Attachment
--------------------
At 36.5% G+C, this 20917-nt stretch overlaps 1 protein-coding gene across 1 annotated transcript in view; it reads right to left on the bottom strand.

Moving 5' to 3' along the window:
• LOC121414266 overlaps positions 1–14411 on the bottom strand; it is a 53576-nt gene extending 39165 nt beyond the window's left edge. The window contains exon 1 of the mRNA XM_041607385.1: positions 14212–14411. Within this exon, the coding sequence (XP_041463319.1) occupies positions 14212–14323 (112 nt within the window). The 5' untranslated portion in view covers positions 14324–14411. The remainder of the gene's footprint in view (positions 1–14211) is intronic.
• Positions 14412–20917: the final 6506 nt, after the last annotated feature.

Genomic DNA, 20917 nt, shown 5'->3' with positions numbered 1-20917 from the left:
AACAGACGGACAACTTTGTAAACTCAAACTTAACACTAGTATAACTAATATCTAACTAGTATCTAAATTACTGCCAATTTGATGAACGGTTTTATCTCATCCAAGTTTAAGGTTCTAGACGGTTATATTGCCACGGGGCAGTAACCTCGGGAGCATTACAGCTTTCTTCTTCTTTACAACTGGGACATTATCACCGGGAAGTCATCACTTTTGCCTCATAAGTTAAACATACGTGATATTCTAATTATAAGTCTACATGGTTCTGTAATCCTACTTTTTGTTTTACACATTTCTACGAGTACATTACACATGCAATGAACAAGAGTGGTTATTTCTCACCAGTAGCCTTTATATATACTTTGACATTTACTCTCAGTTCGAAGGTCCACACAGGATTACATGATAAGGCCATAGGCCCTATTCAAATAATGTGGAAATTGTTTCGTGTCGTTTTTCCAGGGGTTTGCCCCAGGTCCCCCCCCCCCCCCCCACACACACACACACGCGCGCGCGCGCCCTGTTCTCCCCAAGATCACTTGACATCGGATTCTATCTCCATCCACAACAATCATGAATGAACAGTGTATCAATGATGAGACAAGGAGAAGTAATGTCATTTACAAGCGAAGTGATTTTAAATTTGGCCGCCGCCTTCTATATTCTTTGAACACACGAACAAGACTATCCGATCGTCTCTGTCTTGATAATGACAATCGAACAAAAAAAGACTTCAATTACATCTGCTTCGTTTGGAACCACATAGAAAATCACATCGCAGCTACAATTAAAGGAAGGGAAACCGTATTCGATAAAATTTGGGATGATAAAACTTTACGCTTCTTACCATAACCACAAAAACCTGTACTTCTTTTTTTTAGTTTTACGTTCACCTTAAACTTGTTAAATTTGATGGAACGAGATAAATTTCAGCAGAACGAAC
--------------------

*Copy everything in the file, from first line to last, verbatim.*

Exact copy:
At 36.5% G+C, this 20917-nt stretch overlaps 1 protein-coding gene across 1 annotated transcript in view; it reads right to left on the bottom strand.

Moving 5' to 3' along the window:
• LOC121414266 overlaps positions 1–14411 on the bottom strand; it is a 53576-nt gene extending 39165 nt beyond the window's left edge. The window contains exon 1 of the mRNA XM_041607385.1: positions 14212–14411. Within this exon, the coding sequence (XP_041463319.1) occupies positions 14212–14323 (112 nt within the window). The 5' untranslated portion in view covers positions 14324–14411. The remainder of the gene's footprint in view (positions 1–14211) is intronic.
• Positions 14412–20917: the final 6506 nt, after the last annotated feature.

Genomic DNA, 20917 nt, shown 5'->3' with positions numbered 1-20917 from the left:
AACAGACGGACAACTTTGTAAACTCAAACTTAACACTAGTATAACTAATATCTAACTAGTATCTAAATTACTGCCAATTTGATGAACGGTTTTATCTCATCCAAGTTTAAGGTTCTAGACGGTTATATTGCCACGGGGCAGTAACCTCGGGAGCATTACAGCTTTCTTCTTCTTTACAACTGGGACATTATCACCGGGAAGTCATCACTTTTGCCTCATAAGTTAAACATACGTGATATTCTAATTATAAGTCTACATGGTTCTGTAATCCTACTTTTTGTTTTACACATTTCTACGAGTACATTACACATGCAATGAACAAGAGTGGTTATTTCTCACCAGTAGCCTTTATATATACTTTGACATTTACTCTCAGTTCGAAGGTCCACACAGGATTACATGATAAGGCCATAGGCCCTATTCAAATAATGTGGAAATTGTTTCGTGTCGTTTTTCCAGGGGTTTGCCCCAGGTCCCCCCCCCCCCCCCCACACACACACACACGCGCGCGCGCGCCCTGTTCTCCCCAAGATCACTTGACATCGGATTCTATCTCCATCCACAACAATCATGAATGAACAGTGTATCAATGATGAGACAAGGAGAAGTAATGTCATTTACAAGCGAAGTGATTTTAAATTTGGCCGCCGCCTTCTATATTCTTTGAACACACGAACAAGACTATCCGATCGTCTCTGTCTTGATAATGACAATCGAACAAAAAAAGACTTCAATTACATCTGCTTCGTTTGGAACCACATAGAAAATCACATCGCAGCTACAATTAAAGGAAGGGAAACCGTATTCGATAAAATTTGGGATGATAAAACTTTACGCTTCTTACCATAACCACAAAAACCTGTACTTCTTTTTTTTAGTTTTACGTTCACCTTAAACTTGTTAAATTTGATGGAACGAGATAAATTTCAGCAGAACGAAC